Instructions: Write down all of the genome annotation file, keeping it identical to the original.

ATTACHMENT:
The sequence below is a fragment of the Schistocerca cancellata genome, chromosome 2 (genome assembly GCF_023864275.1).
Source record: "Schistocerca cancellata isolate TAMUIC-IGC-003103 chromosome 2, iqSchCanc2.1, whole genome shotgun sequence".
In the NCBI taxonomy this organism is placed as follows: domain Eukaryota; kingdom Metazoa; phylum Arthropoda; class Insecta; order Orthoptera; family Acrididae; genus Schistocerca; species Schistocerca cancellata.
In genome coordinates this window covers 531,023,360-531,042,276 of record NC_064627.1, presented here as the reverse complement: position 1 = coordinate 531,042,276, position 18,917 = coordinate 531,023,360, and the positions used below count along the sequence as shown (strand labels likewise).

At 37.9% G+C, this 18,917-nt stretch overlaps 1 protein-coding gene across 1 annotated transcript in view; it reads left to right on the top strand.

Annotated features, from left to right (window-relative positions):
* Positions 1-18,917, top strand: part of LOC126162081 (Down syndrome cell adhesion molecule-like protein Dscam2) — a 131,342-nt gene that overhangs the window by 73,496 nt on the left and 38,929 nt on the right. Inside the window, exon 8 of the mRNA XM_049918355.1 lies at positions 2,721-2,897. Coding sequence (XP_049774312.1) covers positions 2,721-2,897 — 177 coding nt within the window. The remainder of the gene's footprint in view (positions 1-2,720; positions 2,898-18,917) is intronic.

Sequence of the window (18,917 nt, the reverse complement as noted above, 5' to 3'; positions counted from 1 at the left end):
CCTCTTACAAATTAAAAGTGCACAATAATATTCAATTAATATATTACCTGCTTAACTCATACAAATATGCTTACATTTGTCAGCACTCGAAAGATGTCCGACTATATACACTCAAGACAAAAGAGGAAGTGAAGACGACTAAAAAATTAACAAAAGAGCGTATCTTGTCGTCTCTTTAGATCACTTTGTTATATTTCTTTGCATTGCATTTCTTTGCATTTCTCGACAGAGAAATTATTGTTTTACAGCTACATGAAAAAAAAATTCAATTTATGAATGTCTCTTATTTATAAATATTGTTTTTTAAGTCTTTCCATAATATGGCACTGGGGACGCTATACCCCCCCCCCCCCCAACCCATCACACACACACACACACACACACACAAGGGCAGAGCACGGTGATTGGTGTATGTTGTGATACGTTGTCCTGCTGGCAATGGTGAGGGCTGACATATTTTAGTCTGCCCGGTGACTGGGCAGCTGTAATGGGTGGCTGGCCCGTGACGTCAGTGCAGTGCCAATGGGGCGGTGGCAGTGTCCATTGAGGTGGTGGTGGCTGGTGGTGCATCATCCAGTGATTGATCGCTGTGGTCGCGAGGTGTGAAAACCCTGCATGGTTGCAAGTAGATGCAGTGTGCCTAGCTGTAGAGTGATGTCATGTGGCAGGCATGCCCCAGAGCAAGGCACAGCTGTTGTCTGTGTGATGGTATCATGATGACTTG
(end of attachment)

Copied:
The sequence below is a fragment of the Schistocerca cancellata genome, chromosome 2 (genome assembly GCF_023864275.1).
Source record: "Schistocerca cancellata isolate TAMUIC-IGC-003103 chromosome 2, iqSchCanc2.1, whole genome shotgun sequence".
In the NCBI taxonomy this organism is placed as follows: domain Eukaryota; kingdom Metazoa; phylum Arthropoda; class Insecta; order Orthoptera; family Acrididae; genus Schistocerca; species Schistocerca cancellata.
In genome coordinates this window covers 531,023,360-531,042,276 of record NC_064627.1, presented here as the reverse complement: position 1 = coordinate 531,042,276, position 18,917 = coordinate 531,023,360, and the positions used below count along the sequence as shown (strand labels likewise).

At 37.9% G+C, this 18,917-nt stretch overlaps 1 protein-coding gene across 1 annotated transcript in view; it reads left to right on the top strand.

Annotated features, from left to right (window-relative positions):
* Positions 1-18,917, top strand: part of LOC126162081 (Down syndrome cell adhesion molecule-like protein Dscam2) — a 131,342-nt gene that overhangs the window by 73,496 nt on the left and 38,929 nt on the right. Inside the window, exon 8 of the mRNA XM_049918355.1 lies at positions 2,721-2,897. Coding sequence (XP_049774312.1) covers positions 2,721-2,897 — 177 coding nt within the window. The remainder of the gene's footprint in view (positions 1-2,720; positions 2,898-18,917) is intronic.

Sequence of the window (18,917 nt, the reverse complement as noted above, 5' to 3'; positions counted from 1 at the left end):
CCTCTTACAAATTAAAAGTGCACAATAATATTCAATTAATATATTACCTGCTTAACTCATACAAATATGCTTACATTTGTCAGCACTCGAAAGATGTCCGACTATATACACTCAAGACAAAAGAGGAAGTGAAGACGACTAAAAAATTAACAAAAGAGCGTATCTTGTCGTCTCTTTAGATCACTTTGTTATATTTCTTTGCATTGCATTTCTTTGCATTTCTCGACAGAGAAATTATTGTTTTACAGCTACATGAAAAAAAAATTCAATTTATGAATGTCTCTTATTTATAAATATTGTTTTTTAAGTCTTTCCATAATATGGCACTGGGGACGCTATACCCCCCCCCCCCCCAACCCATCACACACACACACACACACACACACAAGGGCAGAGCACGGTGATTGGTGTATGTTGTGATACGTTGTCCTGCTGGCAATGGTGAGGGCTGACATATTTTAGTCTGCCCGGTGACTGGGCAGCTGTAATGGGTGGCTGGCCCGTGACGTCAGTGCAGTGCCAATGGGGCGGTGGCAGTGTCCATTGAGGTGGTGGTGGCTGGTGGTGCATCATCCAGTGATTGATCGCTGTGGTCGCGAGGTGTGAAAACCCTGCATGGTTGCAAGTAGATGCAGTGTGCCTAGCTGTAGAGTGATGTCATGTGGCAGGCATGCCCCAGAGCAAGGCACAGCTGTTGTCTGTGTGATGGTATCATGATGACTTG